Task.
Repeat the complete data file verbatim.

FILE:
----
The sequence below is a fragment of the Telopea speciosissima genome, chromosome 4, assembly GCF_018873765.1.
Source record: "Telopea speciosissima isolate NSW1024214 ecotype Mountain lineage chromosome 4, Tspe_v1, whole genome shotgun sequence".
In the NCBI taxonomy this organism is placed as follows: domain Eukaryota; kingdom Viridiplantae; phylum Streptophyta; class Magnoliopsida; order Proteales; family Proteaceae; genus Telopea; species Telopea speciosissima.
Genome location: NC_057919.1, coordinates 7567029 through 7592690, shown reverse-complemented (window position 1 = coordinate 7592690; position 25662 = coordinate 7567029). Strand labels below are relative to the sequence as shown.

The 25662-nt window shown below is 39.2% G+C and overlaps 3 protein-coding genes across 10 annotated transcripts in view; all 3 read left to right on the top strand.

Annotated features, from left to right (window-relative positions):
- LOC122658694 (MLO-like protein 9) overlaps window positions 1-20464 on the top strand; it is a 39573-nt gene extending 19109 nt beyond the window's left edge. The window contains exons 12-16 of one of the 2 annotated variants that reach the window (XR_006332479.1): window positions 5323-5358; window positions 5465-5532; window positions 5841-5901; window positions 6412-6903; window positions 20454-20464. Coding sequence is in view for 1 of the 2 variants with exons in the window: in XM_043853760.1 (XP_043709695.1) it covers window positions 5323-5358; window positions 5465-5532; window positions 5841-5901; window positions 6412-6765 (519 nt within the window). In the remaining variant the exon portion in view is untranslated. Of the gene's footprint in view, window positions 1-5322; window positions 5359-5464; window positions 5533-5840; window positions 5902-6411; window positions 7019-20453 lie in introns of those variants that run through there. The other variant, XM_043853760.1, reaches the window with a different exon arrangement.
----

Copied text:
The sequence below is a fragment of the Telopea speciosissima genome, chromosome 4, assembly GCF_018873765.1.
Source record: "Telopea speciosissima isolate NSW1024214 ecotype Mountain lineage chromosome 4, Tspe_v1, whole genome shotgun sequence".
In the NCBI taxonomy this organism is placed as follows: domain Eukaryota; kingdom Viridiplantae; phylum Streptophyta; class Magnoliopsida; order Proteales; family Proteaceae; genus Telopea; species Telopea speciosissima.
Genome location: NC_057919.1, coordinates 7567029 through 7592690, shown reverse-complemented (window position 1 = coordinate 7592690; position 25662 = coordinate 7567029). Strand labels below are relative to the sequence as shown.

The 25662-nt window shown below is 39.2% G+C and overlaps 3 protein-coding genes across 10 annotated transcripts in view; all 3 read left to right on the top strand.

Annotated features, from left to right (window-relative positions):
- LOC122658694 (MLO-like protein 9) overlaps window positions 1-20464 on the top strand; it is a 39573-nt gene extending 19109 nt beyond the window's left edge. The window contains exons 12-16 of one of the 2 annotated variants that reach the window (XR_006332479.1): window positions 5323-5358; window positions 5465-5532; window positions 5841-5901; window positions 6412-6903; window positions 20454-20464. Coding sequence is in view for 1 of the 2 variants with exons in the window: in XM_043853760.1 (XP_043709695.1) it covers window positions 5323-5358; window positions 5465-5532; window positions 5841-5901; window positions 6412-6765 (519 nt within the window). In the remaining variant the exon portion in view is untranslated. Of the gene's footprint in view, window positions 1-5322; window positions 5359-5464; window positions 5533-5840; window positions 5902-6411; window positions 7019-20453 lie in introns of those variants that run through there. The other variant, XM_043853760.1, reaches the window with a different exon arrangement.